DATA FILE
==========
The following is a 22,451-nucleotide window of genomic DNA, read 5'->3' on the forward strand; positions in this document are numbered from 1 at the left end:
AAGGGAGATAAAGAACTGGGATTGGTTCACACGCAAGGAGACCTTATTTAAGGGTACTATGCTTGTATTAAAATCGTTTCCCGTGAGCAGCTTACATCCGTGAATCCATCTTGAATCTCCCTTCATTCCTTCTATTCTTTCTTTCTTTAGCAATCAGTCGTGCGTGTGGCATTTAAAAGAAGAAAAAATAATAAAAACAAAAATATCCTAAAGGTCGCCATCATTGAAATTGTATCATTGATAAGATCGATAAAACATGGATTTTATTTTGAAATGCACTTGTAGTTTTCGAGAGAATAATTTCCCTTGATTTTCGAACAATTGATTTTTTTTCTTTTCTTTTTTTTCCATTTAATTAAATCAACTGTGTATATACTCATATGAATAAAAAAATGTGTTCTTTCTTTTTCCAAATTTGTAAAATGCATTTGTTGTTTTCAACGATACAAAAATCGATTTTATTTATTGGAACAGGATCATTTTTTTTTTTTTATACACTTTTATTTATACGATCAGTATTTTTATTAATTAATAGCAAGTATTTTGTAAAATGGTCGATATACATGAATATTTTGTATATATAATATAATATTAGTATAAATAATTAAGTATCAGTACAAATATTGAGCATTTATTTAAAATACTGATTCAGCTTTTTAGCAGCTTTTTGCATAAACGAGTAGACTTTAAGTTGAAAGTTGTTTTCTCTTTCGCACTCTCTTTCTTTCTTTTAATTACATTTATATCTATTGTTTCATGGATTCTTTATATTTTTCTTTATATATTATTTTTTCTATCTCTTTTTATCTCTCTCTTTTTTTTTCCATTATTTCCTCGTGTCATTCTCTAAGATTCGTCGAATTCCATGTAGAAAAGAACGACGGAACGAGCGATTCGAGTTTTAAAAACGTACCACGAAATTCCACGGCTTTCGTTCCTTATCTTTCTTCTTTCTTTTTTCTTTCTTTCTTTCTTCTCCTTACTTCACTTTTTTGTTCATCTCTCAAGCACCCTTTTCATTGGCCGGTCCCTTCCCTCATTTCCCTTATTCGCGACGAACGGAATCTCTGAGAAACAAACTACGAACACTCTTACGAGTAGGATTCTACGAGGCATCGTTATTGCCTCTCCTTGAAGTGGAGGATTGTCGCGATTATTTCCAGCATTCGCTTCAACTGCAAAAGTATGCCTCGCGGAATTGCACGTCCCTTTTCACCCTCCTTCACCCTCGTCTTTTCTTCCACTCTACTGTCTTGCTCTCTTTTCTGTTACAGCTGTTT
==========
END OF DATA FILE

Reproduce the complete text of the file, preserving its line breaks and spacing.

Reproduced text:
The following is a 22,451-nucleotide window of genomic DNA, read 5'->3' on the forward strand; positions in this document are numbered from 1 at the left end:
AAGGGAGATAAAGAACTGGGATTGGTTCACACGCAAGGAGACCTTATTTAAGGGTACTATGCTTGTATTAAAATCGTTTCCCGTGAGCAGCTTACATCCGTGAATCCATCTTGAATCTCCCTTCATTCCTTCTATTCTTTCTTTCTTTAGCAATCAGTCGTGCGTGTGGCATTTAAAAGAAGAAAAAATAATAAAAACAAAAATATCCTAAAGGTCGCCATCATTGAAATTGTATCATTGATAAGATCGATAAAACATGGATTTTATTTTGAAATGCACTTGTAGTTTTCGAGAGAATAATTTCCCTTGATTTTCGAACAATTGATTTTTTTTCTTTTCTTTTTTTTCCATTTAATTAAATCAACTGTGTATATACTCATATGAATAAAAAAATGTGTTCTTTCTTTTTCCAAATTTGTAAAATGCATTTGTTGTTTTCAACGATACAAAAATCGATTTTATTTATTGGAACAGGATCATTTTTTTTTTTTTATACACTTTTATTTATACGATCAGTATTTTTATTAATTAATAGCAAGTATTTTGTAAAATGGTCGATATACATGAATATTTTGTATATATAATATAATATTAGTATAAATAATTAAGTATCAGTACAAATATTGAGCATTTATTTAAAATACTGATTCAGCTTTTTAGCAGCTTTTTGCATAAACGAGTAGACTTTAAGTTGAAAGTTGTTTTCTCTTTCGCACTCTCTTTCTTTCTTTTAATTACATTTATATCTATTGTTTCATGGATTCTTTATATTTTTCTTTATATATTATTTTTTCTATCTCTTTTTATCTCTCTCTTTTTTTTTCCATTATTTCCTCGTGTCATTCTCTAAGATTCGTCGAATTCCATGTAGAAAAGAACGACGGAACGAGCGATTCGAGTTTTAAAAACGTACCACGAAATTCCACGGCTTTCGTTCCTTATCTTTCTTCTTTCTTTTTTCTTTCTTTCTTTCTTCTCCTTACTTCACTTTTTTGTTCATCTCTCAAGCACCCTTTTCATTGGCCGGTCCCTTCCCTCATTTCCCTTATTCGCGACGAACGGAATCTCTGAGAAACAAACTACGAACACTCTTACGAGTAGGATTCTACGAGGCATCGTTATTGCCTCTCCTTGAAGTGGAGGATTGTCGCGATTATTTCCAGCATTCGCTTCAACTGCAAAAGTATGCCTCGCGGAATTGCACGTCCCTTTTCACCCTCCTTCACCCTCGTCTTTTCTTCCACTCTACTGTCTTGCTCTCTTTTCTGTTACAGCTGTTT